This article offers an analysis of three popular Swedish handbooks for new parents, written by authors in the “media class.” In these texts breastfeeding as a gendered, embodied practice collides with the Swedish ideal of gender-equal parenting. The analysis explores the various ways that gendered bodies, gendered (parental) rights, and gender equality figure in the handbooks, drawing upon feminist studies of bodies and embodiment, and of breastfeeding in particular. It contextualizes the primary texts in terms of the Swedish ideal of gender-equal parenting, and in terms of current breastfeeding practices in Sweden. In the handbooks, the “breastfeeding imperative” is resisted because it is irrelevant and constraining for women, but also because it alienates fathers from infant feeding. Breastfeeding is ultimately rejected for reasons grounded in differences between gendered parental bodies, and particular understandings of gender-equal parenting. We contend that the books’ suggestion that breastfeeding be rejected in the name of parental gender equality, while it may cause women to feel physically free, also supports fathers’ rights discourses and in fact serves to (once more) marginalize women’s bodies, straight and queer.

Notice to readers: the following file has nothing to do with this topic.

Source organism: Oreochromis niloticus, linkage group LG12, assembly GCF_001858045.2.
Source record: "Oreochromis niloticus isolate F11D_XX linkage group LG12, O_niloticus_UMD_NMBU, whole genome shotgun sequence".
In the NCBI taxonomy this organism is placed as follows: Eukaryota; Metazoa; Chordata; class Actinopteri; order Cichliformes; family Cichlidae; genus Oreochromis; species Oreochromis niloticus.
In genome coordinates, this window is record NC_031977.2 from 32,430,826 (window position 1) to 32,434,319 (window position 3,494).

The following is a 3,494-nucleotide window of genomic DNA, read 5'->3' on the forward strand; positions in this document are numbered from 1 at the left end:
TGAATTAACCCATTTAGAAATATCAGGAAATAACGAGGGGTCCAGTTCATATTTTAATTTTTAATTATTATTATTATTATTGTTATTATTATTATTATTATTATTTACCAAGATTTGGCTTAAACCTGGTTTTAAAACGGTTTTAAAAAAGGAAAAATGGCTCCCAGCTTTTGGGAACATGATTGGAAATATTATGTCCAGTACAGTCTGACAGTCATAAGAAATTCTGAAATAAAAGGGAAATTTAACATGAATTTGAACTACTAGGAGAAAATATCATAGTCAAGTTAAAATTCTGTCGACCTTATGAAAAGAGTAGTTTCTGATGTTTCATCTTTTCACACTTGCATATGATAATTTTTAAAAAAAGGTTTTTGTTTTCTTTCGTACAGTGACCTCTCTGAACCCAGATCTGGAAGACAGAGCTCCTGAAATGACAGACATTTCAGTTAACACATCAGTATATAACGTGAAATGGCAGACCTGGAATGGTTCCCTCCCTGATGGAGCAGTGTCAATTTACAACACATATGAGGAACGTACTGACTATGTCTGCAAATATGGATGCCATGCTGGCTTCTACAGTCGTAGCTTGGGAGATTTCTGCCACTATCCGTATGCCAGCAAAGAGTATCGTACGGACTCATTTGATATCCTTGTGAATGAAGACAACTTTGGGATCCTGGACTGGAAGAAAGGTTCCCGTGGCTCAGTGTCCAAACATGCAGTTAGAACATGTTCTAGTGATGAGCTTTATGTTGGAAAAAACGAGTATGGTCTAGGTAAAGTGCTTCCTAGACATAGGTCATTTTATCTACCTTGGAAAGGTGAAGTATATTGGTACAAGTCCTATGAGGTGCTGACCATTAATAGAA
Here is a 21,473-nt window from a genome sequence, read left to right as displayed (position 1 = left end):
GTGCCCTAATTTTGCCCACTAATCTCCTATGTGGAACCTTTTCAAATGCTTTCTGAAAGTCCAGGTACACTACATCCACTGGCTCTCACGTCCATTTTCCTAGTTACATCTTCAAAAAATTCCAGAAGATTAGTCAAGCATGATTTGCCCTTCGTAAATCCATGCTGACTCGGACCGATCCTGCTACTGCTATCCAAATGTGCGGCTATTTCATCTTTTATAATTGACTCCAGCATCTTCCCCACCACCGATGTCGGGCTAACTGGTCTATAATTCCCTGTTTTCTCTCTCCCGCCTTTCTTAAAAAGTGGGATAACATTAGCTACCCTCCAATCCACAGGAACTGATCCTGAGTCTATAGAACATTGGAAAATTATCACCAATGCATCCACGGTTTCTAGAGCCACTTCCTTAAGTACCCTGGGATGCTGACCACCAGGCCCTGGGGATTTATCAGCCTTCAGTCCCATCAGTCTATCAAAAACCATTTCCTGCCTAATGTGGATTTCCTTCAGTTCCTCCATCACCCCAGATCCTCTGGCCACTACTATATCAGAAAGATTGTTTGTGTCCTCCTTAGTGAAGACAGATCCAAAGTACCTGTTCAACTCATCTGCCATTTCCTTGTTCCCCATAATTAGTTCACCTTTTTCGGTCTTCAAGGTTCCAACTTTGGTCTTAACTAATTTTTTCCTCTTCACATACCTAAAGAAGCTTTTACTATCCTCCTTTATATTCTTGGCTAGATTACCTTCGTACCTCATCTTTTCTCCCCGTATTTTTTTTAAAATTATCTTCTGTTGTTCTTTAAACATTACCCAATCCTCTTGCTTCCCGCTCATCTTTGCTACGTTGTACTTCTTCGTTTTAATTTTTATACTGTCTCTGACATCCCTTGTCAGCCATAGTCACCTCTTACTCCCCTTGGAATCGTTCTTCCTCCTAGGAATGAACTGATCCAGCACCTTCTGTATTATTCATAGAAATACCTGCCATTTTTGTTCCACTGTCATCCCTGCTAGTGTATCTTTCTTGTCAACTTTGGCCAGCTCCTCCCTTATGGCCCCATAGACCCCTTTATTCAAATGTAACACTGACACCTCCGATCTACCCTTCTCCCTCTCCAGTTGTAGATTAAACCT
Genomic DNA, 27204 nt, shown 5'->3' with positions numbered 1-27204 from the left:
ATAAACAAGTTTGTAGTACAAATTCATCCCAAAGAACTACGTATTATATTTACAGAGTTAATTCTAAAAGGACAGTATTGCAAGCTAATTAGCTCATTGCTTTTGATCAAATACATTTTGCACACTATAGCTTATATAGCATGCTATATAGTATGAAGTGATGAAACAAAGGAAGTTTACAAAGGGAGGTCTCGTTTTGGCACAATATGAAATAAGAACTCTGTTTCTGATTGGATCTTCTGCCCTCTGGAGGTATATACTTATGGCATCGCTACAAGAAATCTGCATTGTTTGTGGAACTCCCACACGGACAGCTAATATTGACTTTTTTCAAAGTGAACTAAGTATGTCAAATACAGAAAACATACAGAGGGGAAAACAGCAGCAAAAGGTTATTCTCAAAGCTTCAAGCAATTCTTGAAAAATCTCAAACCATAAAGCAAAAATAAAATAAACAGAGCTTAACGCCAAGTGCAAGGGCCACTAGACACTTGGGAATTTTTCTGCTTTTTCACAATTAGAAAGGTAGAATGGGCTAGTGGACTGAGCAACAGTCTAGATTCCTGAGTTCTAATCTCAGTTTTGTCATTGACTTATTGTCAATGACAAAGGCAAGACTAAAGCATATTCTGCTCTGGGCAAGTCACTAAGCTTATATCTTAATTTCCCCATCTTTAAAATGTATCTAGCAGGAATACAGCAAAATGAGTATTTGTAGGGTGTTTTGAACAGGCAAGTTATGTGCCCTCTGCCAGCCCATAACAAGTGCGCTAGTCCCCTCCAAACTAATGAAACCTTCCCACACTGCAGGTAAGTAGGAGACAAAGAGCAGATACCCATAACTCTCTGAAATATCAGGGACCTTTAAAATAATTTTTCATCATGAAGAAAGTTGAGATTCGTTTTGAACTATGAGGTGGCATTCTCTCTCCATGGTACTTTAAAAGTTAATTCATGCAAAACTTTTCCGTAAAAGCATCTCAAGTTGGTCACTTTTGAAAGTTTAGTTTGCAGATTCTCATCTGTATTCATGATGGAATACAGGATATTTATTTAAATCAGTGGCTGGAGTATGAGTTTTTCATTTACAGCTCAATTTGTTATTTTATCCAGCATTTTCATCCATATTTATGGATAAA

|Journal||NORA - Nordic Journal of Feminist and Gender Research|
|Publication status||E-pub ahead of print - 2021 Mar 17|
Subject classification (UKÄ)
- Gender Studies